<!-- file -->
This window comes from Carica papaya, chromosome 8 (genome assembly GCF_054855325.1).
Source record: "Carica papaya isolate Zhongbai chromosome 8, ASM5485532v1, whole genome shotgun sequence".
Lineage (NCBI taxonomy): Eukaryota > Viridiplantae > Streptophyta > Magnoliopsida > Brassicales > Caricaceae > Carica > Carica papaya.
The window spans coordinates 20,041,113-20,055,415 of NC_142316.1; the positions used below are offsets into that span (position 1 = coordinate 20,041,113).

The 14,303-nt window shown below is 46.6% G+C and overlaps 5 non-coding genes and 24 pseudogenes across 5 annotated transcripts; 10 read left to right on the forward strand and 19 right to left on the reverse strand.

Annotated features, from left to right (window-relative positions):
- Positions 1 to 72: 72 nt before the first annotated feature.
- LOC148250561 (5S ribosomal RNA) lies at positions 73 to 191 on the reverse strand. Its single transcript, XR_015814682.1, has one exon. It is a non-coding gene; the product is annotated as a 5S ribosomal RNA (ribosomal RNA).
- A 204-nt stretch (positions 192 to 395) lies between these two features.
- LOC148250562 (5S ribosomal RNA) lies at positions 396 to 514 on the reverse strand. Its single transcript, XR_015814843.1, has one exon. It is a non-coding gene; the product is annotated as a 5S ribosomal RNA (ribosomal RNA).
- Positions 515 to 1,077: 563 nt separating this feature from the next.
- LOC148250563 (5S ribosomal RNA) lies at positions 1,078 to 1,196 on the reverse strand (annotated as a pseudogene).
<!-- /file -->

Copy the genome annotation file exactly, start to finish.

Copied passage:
This window comes from Carica papaya, chromosome 8 (genome assembly GCF_054855325.1).
Source record: "Carica papaya isolate Zhongbai chromosome 8, ASM5485532v1, whole genome shotgun sequence".
Lineage (NCBI taxonomy): Eukaryota > Viridiplantae > Streptophyta > Magnoliopsida > Brassicales > Caricaceae > Carica > Carica papaya.
The window spans coordinates 20,041,113-20,055,415 of NC_142316.1; the positions used below are offsets into that span (position 1 = coordinate 20,041,113).

The 14,303-nt window shown below is 46.6% G+C and overlaps 5 non-coding genes and 24 pseudogenes across 5 annotated transcripts; 10 read left to right on the forward strand and 19 right to left on the reverse strand.

Annotated features, from left to right (window-relative positions):
- Positions 1 to 72: 72 nt before the first annotated feature.
- LOC148250561 (5S ribosomal RNA) lies at positions 73 to 191 on the reverse strand. Its single transcript, XR_015814682.1, has one exon. It is a non-coding gene; the product is annotated as a 5S ribosomal RNA (ribosomal RNA).
- A 204-nt stretch (positions 192 to 395) lies between these two features.
- LOC148250562 (5S ribosomal RNA) lies at positions 396 to 514 on the reverse strand. Its single transcript, XR_015814843.1, has one exon. It is a non-coding gene; the product is annotated as a 5S ribosomal RNA (ribosomal RNA).
- Positions 515 to 1,077: 563 nt separating this feature from the next.
- LOC148250563 (5S ribosomal RNA) lies at positions 1,078 to 1,196 on the reverse strand (annotated as a pseudogene).